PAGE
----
Probation for Kamloops woman who bit, spat blood at Mountie

Alyssa Safraj pleaded guilty in Kamloops provincial court to one count each of assaulting a peace officer and resisting or obstructing a peace officer

A BC Cannabis Store employee who grabbed a police officer by the neck before biting and then spitting blood at the constable was unsuccessful on Monday in her bid to avoid a criminal conviction — and now her job could be on the line.

Alyssa Safraj pleaded guilty in Kamloops provincial court to one count each of assaulting a peace officer and resisting or obstructing a peace officer.

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The 24-year-old came to the attention of police on April 3, 2018, after a security guard near the former Stuart Wood elementary downtown called 911 to report an intoxicated person. When a Mountie arrived and attempted to handcuff Safraj, she began accusing police of being racist and became violent. Safraj grabbed the female police officer by the neck and attempted to choke her. Another officer and the nearby security guard helped subdue Safraj and get her into a police vehicle.

While Safraj was being booked into RCMP holding cells on Battle Street, she bit the hand of the same female officer, who responded by striking Safraj in the chin. Safraj then spat blood at the Mountie.

Safraj was remorseful in court.

“I just want to apologize for my actions,” she said.

Court heard Safraj had been on a bad first date prior to the incident. Her defence lawyer, Lisa Scruton, said the man Safraj was with made racist comments about her, which led to Safraj drinking and becoming very intoxicated.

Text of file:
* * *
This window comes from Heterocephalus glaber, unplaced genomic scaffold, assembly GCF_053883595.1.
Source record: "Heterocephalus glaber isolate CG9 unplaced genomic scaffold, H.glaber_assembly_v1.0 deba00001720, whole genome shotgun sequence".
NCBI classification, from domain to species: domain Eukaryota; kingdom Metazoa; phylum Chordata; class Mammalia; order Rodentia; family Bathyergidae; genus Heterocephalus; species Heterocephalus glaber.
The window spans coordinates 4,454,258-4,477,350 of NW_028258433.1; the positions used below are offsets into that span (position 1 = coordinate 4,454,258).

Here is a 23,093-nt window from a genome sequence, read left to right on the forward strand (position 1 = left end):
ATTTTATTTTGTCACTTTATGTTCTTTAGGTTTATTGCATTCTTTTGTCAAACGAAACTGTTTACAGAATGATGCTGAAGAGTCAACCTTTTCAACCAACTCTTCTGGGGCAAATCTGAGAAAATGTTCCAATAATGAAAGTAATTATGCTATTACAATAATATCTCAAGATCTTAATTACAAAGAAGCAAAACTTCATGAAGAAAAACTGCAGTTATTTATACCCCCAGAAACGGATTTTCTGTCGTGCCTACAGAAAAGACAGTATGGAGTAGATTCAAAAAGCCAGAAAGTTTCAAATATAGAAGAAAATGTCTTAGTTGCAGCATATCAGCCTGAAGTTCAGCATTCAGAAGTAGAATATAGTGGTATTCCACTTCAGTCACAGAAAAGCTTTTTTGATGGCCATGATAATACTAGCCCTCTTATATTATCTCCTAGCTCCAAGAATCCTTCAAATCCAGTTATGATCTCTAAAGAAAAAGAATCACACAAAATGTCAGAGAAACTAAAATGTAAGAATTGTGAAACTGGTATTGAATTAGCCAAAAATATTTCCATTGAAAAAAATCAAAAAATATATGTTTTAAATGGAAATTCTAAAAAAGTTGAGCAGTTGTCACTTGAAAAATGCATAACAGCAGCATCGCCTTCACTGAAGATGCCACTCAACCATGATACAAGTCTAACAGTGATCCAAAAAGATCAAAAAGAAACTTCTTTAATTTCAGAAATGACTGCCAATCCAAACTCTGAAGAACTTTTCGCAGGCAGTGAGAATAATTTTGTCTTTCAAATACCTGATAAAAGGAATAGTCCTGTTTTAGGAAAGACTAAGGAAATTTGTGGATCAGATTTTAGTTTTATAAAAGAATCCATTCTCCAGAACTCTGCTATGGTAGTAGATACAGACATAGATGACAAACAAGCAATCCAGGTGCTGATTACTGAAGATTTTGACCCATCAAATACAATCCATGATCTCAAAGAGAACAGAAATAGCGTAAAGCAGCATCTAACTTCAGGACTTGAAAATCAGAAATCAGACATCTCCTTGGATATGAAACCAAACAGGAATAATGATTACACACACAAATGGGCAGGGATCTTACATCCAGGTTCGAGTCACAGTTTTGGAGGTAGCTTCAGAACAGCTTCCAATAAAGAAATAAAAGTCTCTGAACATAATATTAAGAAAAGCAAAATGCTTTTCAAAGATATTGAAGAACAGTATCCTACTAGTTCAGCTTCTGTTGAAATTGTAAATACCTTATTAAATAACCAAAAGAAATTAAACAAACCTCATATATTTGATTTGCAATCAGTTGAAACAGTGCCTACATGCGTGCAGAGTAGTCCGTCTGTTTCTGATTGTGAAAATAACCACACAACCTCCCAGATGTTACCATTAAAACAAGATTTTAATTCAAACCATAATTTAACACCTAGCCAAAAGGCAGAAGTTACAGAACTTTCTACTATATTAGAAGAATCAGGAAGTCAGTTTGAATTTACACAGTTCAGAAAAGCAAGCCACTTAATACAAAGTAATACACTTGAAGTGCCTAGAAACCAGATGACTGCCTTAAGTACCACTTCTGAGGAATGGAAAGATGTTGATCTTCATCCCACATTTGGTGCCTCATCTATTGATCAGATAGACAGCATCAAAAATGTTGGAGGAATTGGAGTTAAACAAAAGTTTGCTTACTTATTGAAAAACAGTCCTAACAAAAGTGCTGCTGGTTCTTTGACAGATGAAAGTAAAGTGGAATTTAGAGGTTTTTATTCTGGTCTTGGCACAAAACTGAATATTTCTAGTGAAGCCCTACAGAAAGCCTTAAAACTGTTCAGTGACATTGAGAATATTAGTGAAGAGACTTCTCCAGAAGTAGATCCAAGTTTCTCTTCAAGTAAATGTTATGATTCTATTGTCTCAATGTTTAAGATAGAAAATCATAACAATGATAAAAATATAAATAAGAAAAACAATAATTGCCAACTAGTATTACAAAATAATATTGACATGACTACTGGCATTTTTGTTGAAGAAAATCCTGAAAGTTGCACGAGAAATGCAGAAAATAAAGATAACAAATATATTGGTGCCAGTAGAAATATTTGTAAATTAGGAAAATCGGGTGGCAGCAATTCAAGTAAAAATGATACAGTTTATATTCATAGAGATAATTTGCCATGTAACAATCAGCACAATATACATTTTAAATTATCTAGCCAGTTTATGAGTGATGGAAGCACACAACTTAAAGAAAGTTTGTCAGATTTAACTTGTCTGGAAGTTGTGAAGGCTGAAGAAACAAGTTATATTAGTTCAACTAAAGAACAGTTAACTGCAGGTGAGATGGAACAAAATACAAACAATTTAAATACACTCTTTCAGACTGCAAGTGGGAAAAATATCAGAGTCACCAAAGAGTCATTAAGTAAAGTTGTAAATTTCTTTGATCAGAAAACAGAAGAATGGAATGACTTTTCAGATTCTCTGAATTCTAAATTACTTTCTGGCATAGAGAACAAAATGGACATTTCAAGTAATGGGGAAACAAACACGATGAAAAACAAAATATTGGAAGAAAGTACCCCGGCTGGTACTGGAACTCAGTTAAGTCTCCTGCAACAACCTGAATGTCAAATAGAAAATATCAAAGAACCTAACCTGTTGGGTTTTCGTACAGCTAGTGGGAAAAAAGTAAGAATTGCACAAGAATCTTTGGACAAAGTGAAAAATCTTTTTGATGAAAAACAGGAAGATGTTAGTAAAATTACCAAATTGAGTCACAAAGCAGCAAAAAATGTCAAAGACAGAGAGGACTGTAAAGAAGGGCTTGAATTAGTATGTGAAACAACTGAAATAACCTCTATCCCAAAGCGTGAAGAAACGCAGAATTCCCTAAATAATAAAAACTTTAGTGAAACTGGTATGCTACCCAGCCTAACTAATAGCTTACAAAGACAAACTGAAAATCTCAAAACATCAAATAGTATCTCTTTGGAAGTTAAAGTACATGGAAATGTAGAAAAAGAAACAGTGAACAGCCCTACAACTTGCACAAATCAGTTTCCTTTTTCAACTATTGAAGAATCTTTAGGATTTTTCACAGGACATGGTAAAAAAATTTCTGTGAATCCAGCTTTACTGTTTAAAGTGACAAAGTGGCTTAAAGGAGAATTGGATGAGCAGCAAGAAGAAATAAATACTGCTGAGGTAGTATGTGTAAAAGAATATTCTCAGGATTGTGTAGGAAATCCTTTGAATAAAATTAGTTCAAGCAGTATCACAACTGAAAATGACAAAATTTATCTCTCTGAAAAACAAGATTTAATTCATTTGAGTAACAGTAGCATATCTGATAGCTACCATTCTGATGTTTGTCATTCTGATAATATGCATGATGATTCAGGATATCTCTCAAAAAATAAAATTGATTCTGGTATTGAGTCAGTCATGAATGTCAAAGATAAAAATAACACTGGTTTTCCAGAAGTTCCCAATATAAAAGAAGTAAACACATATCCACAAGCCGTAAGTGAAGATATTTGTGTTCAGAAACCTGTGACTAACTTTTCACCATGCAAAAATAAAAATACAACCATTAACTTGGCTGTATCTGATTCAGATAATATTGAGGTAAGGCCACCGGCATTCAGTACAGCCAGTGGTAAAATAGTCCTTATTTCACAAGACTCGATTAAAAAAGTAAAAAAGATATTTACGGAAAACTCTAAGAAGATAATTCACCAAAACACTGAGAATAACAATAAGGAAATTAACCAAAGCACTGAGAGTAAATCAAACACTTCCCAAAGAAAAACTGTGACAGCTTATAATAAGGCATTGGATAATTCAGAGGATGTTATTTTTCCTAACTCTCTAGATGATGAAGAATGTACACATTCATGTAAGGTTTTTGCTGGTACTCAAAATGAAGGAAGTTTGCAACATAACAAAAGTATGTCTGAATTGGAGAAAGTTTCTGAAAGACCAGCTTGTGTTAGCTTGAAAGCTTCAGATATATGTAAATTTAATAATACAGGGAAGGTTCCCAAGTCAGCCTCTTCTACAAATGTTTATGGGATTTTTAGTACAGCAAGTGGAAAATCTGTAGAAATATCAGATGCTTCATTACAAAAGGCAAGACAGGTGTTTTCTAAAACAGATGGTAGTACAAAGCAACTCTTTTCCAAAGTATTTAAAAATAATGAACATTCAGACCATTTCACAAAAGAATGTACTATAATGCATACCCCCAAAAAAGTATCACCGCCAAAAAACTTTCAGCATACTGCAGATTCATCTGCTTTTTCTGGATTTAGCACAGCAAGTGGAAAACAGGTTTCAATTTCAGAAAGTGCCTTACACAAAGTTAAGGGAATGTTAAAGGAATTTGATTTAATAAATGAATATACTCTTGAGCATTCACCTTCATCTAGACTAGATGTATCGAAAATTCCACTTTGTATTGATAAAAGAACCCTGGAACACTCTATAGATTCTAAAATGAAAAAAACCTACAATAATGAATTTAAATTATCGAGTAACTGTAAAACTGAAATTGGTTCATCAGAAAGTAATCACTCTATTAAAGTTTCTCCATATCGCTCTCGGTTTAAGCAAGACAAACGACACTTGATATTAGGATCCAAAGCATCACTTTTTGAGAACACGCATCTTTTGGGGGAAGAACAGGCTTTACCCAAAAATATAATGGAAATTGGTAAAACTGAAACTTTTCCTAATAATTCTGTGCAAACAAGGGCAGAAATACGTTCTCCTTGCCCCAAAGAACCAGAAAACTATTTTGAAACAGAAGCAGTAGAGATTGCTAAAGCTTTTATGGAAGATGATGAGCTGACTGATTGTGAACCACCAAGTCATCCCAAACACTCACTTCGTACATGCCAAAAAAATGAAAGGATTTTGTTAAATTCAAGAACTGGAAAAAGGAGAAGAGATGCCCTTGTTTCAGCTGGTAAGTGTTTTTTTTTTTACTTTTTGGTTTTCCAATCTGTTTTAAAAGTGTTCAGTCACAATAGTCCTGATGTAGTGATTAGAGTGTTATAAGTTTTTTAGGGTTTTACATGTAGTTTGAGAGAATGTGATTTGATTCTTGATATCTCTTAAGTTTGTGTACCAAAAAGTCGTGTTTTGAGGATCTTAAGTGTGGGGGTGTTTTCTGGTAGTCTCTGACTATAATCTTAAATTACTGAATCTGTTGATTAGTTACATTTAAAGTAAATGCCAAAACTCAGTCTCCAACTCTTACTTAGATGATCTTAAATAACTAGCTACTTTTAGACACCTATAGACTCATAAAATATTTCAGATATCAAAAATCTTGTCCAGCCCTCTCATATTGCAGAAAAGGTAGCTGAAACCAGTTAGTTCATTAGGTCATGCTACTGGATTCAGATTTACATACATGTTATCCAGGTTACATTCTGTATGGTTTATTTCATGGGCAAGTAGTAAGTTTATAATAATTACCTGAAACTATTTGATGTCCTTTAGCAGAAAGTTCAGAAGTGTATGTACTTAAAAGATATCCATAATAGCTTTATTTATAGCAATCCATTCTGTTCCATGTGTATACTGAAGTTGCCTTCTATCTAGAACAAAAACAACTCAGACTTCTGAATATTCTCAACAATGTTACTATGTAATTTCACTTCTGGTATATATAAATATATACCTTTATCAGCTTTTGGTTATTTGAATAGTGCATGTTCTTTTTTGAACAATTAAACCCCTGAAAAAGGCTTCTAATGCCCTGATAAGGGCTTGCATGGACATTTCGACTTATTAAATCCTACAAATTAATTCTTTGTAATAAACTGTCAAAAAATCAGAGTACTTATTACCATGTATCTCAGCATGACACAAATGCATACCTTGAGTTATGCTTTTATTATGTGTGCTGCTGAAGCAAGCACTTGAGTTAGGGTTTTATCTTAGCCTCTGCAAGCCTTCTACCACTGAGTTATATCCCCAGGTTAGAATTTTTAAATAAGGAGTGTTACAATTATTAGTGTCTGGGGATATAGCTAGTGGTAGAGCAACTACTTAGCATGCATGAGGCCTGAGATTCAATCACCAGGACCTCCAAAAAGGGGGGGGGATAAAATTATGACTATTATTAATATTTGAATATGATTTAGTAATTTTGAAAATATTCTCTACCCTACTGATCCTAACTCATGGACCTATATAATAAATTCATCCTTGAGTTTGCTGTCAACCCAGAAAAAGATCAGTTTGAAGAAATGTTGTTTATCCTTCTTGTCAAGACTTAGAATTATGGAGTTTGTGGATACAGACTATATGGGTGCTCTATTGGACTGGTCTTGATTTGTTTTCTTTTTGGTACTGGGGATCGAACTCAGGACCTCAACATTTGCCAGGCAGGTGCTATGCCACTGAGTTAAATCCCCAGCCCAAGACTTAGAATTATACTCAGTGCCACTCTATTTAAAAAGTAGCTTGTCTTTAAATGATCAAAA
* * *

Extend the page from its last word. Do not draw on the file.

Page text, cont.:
Scruton said Safraj’s experience on the date led to her violent interaction with police.

Safraj, who has no prior criminal record, moved to Kamloops last year from Ontario after being transferred by her then-employer, a cannabis sales company. She was laid off in the summer, but found work with BC Cannabis Stores, where she is an assistant manager at the Sahali outlet.

Safraj was seeking a conditional discharge — a sentence that would have resulted in no criminal record — citing a requirement she meet the conditions of a security clearance with the government-run cannabis store. A criminal conviction could put her job in jeopardy, court heard.

The Crown was seeking 30 days of house arrest.

Provincial court Judge Ellen Burdett turned down Safraj’s request for a discharge and placed her on a one-year probation term, with conditions requiring she abstain from alcohol and drugs — except cannabis.

“This was a serious assault on a police officer that went on for a prolonged period,” the judge said. “Not only was there an attempt to choke the police officer, but also biting, which is a serious assault.”

© Kamloops This Week


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